His first act of worship was architecture: on the one hand, cult and ritual, on the other, technology and outer space. His next act was the avowal of media. Already in 1963, he designated the city as communication interchange. “Architecture is a medium of communication,” he wrote in 1967. For this reason, for the Olympic village in Munich in 1972, he built Media linien (Media lines), a comprehensive communications network. As early as 1968, he voiced the demand: “Architects have to stop thinking in terms of buildings only.” A building can become pure information, and its message could just as well be experienced solely through information media. With Hollein, architecture becomes immaterial and virtual. Therefore he distinguishes between three categories of architecture: built architecture, physical architecture, and non-physical architecture, as in Neue Medien der Architektur (New Media of Architecture), 1967. “Today our efforts in the environment are considered to form a totality together with all of the media which define them. The television as well as air conditioning, transportation as well as clothes, the telephone as well as housing. Among the most divergent media which define our behavior and our surroundings today, architecture forms one of these media.” Architecture must redefine itself as medium and thereby also expand the range of its means. Architecture must seize the media for itself. Therefore Hollein was interested in the unbuilt, the not-physical. With his turn towards media-based architecture after 1966, he was a pioneer of the digital revolution.

Hollein grasped the transformation of the experience of space through technical media as few other architects did. Because of this, he was a master of scale: Miniatures turn into monuments, sculptures into houses, battleships turn into coffee sets and aircraft carriers into metropolises, radiators into skyscrapers. Scale in the technical age has “no direct relationship to the human being anymore,”—unlike Le Corbusier’s proportions-system Modulor (1943-45)—he argued in his manifesto of 1960, Plastic Space. Hollein was always close to contemporary art, or more precisely, he was a part of contemporary art. For example, in his utopian and visionary architecture-collages, he was one of the best Pop artists in the tradition from Richard Hamilton to Claes Oldenburg.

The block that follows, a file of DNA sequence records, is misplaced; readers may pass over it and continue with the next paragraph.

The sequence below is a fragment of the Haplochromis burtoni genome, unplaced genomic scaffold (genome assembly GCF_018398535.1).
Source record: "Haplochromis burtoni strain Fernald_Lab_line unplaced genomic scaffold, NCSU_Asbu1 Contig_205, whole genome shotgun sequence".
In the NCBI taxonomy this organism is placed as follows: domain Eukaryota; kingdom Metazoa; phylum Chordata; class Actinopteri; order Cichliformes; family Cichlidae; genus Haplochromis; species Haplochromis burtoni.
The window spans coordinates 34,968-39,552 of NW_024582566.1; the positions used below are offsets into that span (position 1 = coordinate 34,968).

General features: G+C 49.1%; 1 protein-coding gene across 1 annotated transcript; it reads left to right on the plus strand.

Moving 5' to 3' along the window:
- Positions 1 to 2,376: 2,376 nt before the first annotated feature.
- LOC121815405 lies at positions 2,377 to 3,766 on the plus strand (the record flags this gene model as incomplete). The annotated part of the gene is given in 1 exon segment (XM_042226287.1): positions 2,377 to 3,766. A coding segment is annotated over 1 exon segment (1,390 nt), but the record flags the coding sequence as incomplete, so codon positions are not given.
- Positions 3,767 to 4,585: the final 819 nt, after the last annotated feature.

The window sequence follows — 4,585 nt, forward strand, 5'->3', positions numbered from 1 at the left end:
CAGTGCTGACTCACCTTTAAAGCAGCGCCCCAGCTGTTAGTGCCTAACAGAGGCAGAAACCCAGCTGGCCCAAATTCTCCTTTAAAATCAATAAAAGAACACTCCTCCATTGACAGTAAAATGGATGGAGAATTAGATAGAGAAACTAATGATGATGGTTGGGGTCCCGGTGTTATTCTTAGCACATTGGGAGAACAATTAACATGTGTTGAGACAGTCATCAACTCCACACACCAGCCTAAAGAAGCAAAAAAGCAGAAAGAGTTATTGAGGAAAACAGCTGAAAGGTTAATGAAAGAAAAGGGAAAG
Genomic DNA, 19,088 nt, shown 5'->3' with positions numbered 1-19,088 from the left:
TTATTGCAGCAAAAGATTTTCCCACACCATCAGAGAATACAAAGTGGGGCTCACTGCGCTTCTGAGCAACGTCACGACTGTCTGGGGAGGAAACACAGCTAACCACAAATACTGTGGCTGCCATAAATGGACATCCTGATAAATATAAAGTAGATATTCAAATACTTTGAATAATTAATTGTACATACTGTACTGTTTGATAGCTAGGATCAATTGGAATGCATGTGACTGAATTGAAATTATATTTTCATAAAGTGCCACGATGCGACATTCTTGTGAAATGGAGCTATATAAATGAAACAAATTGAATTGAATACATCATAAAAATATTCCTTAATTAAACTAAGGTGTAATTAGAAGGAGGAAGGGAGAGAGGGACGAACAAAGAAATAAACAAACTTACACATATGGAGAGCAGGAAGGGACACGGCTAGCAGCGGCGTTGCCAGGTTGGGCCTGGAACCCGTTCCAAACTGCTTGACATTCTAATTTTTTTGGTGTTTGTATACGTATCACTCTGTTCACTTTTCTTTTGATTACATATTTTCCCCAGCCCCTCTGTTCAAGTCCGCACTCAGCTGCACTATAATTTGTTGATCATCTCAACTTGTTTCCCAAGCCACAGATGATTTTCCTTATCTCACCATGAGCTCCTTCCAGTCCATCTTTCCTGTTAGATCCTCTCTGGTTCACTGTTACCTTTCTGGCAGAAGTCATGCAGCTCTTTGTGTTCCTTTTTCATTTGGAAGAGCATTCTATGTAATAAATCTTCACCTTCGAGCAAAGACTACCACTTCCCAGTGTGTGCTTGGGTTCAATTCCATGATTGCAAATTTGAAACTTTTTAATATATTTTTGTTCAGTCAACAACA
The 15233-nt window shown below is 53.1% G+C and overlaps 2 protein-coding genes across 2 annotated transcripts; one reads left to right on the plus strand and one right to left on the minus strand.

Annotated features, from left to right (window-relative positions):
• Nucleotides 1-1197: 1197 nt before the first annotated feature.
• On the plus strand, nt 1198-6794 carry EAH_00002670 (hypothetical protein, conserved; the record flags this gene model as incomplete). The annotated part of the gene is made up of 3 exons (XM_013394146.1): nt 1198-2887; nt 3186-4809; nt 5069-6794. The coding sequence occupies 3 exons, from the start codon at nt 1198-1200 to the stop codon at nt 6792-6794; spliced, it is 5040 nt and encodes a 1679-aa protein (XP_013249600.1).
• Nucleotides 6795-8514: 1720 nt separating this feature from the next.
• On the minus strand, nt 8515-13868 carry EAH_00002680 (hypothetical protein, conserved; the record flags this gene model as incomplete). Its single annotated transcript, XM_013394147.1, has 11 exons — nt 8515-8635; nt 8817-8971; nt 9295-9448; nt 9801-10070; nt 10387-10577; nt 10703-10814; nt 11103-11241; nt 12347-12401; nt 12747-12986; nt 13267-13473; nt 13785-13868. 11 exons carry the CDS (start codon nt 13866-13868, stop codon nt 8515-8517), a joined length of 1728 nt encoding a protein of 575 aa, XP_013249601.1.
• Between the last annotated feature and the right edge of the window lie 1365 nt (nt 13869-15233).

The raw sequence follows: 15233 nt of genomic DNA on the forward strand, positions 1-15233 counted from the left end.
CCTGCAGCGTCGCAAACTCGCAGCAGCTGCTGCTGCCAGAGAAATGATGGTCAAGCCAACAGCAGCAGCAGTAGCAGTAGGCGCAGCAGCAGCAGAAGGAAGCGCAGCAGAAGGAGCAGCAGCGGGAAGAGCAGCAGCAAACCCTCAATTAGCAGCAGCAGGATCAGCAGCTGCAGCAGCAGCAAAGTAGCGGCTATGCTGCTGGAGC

Hollein was an artist who built spaces that oscillate between Minimal art and Arte Povera, archaic objects such as biers and sickbeds, but also produced postmodern variations on columns such as Strada novissima, 1980. He participated as an artist in the Venice Biennale in 1972 and in Documenta 8 in 1987. He participated as an architect in the Architecture Biennale in 2000 and 2006 in Venice and became its general director in 1996. In 1985 he received the Pritzker Prize. He was the curator of numerous exhibitions from Vienna to Milan, from New York to Venice. His retrospective as artist-architect moved from the Centre Pompidou in Paris to the National Gallery in Berlin (1987–88). In 2011 and ’12, the Neue Galerie Graz presented the first comprehensive show of his work accompanied by an extensive publication, and in 2014 there was an exhibition at the Museum Abteiberg Mönchengladbach and in the MAK Vienna.

He was a world-class architect like Le Corbusier, Frank Lloyd Wright, and Richard Buckminster Fuller, who gathered together all of the art practices of his time. With his new spatial vocabulary, Hollein liberated architecture from the prison of horizontal and vertical coordinates and erected buildings that liberate human beings from the prison of space, which is to say, he made the planet Earth habitable for humankind.